And, a third example that is a little easier to get one’s head around, an Animal Behaviour Ontology, one set in motion by Darwin undoubtedly…!
Anyway, as the world progresses through the 21st century, I expect many other areas — less technical than science — may benefit from the knowledge accumulation and classification methods inherent in these sort of wiki-library ontologies. The discussion on ontology takes on a whole other layer when we take into consideration the ongoing “battle” for the digitalisation (numerisation) of the world’s books — truly a new métier for the 21st century librarian. And, the way the Google Books system works is very similar in look & feel to the various ontologies: find the researched term, then open (or pay for?) the whole text…
Will ontologies play a significant part in knowledge management systems? Can ontologies move into the mainstream? What do you think?
THE SEARCH MARKET GOES KOSHER
This post is being published today, Wednesday, a day other than Saturday, on purpose. It is about yet another new search engine… In the wake of Wolfram Alpha and Bing, announcing Koogle (www.koogle.co.il), a cross between Google and Kugel (the name of a Jewish noodle pudding), designed for the Jewish (read Haredim) community. Ok, Koogle is not going to be bringing you revolutionary and sophisticated responses for the everyday Joe. In fact, Koogle doesn’t come up on either Bing or Wolfram Alpha. Evidently, the owners of Koogle.co.il were not able to grab the koogle.com URL either. Koogle is not for everyone and it is not for every day use on the Internet. In true Kosher form, Koogle crashes on Saturday (starting at sundown on Friday and ending 25 hours later). To read “About Koogle,” apparently you need to read Hebrew.
A JEWISH FILTER
From the USA Today article on 18 June 2009: “Koogle is not a filter for surfers who want to access secular websites. Rather, it is a compilation of Israeli resources deemed inoffensive by the administrators. It includes news, business directories and links to realtors, kosher restaurants, hotels as well as mohels, or ritual circumcisers, and rehab centers.”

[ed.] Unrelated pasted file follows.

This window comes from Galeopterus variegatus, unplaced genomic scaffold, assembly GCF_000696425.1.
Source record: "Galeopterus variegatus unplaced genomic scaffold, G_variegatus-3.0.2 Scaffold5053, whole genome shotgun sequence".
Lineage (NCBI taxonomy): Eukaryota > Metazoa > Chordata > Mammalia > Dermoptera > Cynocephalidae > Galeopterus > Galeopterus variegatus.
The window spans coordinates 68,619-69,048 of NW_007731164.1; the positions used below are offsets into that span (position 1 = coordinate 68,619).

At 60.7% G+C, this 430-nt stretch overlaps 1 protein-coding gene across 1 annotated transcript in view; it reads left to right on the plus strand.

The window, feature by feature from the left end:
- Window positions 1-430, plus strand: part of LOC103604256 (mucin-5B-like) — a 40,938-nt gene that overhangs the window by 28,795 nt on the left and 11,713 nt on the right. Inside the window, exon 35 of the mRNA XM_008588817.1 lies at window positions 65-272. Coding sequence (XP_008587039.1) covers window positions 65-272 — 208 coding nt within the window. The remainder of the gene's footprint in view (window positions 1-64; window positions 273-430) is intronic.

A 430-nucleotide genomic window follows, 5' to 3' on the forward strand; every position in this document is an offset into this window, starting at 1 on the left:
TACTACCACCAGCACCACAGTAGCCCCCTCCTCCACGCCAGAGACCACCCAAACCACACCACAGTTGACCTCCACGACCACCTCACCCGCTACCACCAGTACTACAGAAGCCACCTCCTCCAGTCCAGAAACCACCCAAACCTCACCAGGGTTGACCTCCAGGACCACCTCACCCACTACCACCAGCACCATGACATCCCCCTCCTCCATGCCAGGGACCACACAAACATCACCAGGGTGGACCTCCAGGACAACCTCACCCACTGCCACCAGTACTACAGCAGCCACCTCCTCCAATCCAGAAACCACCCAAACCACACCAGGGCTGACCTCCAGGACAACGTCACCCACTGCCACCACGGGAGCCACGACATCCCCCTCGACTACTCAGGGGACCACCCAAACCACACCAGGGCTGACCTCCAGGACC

And, again from the same news source: “In keeping with the norms of the haredi community, no photos of women — no matter how modestly attired — are permitted on Koogle. Nor are there ads for TVs, DVD players or other “unkosher” products.”
Well, it may not rank up there with Wolfram or Bing in terms of traffic, but it certainly is the winner for being the most specific.
UPDATE ON 14 APRIL 2011: The site Koogle is no longer functional
In the years to come, will this month be declared the month that forever changed the face of Internet search engines? There have been at least two significant launches that I have read about. Based on sophisticated algorhythms, these two new search engines promise more “intelligent” search results.
First, there is Wolfram Alpha, which I wrote about before (here) and has gone live. For fun, try this: “What is the population of California, USA?” The answer is decidedly more easy to read than your usual Google answer, spewing out lines of text. Wolfram Alpha is definitely not perfect, but if it catches on and is able to “learn” over time as well as dig deep into the collective “intelligence” (as it promises), you can clearly see why this type of approach is of interest.
Now, Microsoft has gone badda bling, badda BING — or at least, coming soon. Pre-launced by CEO Balmer last night, apparently, bing will have a similar type of “logical” and easy-to-read outputs as Wolfram Alpha. Per the LA Times, “Rather than introducing a revolutionary approach to presenting information, Bing appears to stitch together its own versions of the Web’s most popular planning and decision tools — think Expedia for travel, Yelp for restaurants, Amazon for shopping.”